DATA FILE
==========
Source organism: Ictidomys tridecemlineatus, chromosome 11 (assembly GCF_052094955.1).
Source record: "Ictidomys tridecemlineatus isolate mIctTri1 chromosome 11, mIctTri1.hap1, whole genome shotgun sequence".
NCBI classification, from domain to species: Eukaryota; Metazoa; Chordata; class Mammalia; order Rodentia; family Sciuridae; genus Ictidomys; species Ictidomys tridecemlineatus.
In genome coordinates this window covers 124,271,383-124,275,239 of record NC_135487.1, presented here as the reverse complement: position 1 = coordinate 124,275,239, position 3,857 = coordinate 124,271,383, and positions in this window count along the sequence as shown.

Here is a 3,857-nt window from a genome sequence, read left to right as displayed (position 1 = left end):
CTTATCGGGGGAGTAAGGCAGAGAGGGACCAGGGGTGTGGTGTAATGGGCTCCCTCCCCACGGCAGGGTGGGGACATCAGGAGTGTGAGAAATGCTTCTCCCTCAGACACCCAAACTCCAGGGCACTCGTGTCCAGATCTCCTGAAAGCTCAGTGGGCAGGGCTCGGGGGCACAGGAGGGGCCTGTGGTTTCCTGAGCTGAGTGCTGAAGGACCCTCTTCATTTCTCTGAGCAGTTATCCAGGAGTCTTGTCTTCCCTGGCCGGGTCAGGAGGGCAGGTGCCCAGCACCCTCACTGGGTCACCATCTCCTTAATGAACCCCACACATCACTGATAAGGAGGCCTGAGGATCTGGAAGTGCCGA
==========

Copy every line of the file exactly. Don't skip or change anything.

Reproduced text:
Source organism: Ictidomys tridecemlineatus, chromosome 11 (assembly GCF_052094955.1).
Source record: "Ictidomys tridecemlineatus isolate mIctTri1 chromosome 11, mIctTri1.hap1, whole genome shotgun sequence".
NCBI classification, from domain to species: Eukaryota; Metazoa; Chordata; class Mammalia; order Rodentia; family Sciuridae; genus Ictidomys; species Ictidomys tridecemlineatus.
In genome coordinates this window covers 124,271,383-124,275,239 of record NC_135487.1, presented here as the reverse complement: position 1 = coordinate 124,275,239, position 3,857 = coordinate 124,271,383, and positions in this window count along the sequence as shown.

Here is a 3,857-nt window from a genome sequence, read left to right as displayed (position 1 = left end):
CTTATCGGGGGAGTAAGGCAGAGAGGGACCAGGGGTGTGGTGTAATGGGCTCCCTCCCCACGGCAGGGTGGGGACATCAGGAGTGTGAGAAATGCTTCTCCCTCAGACACCCAAACTCCAGGGCACTCGTGTCCAGATCTCCTGAAAGCTCAGTGGGCAGGGCTCGGGGGCACAGGAGGGGCCTGTGGTTTCCTGAGCTGAGTGCTGAAGGACCCTCTTCATTTCTCTGAGCAGTTATCCAGGAGTCTTGTCTTCCCTGGCCGGGTCAGGAGGGCAGGTGCCCAGCACCCTCACTGGGTCACCATCTCCTTAATGAACCCCACACATCACTGATAAGGAGGCCTGAGGATCTGGAAGTGCCGA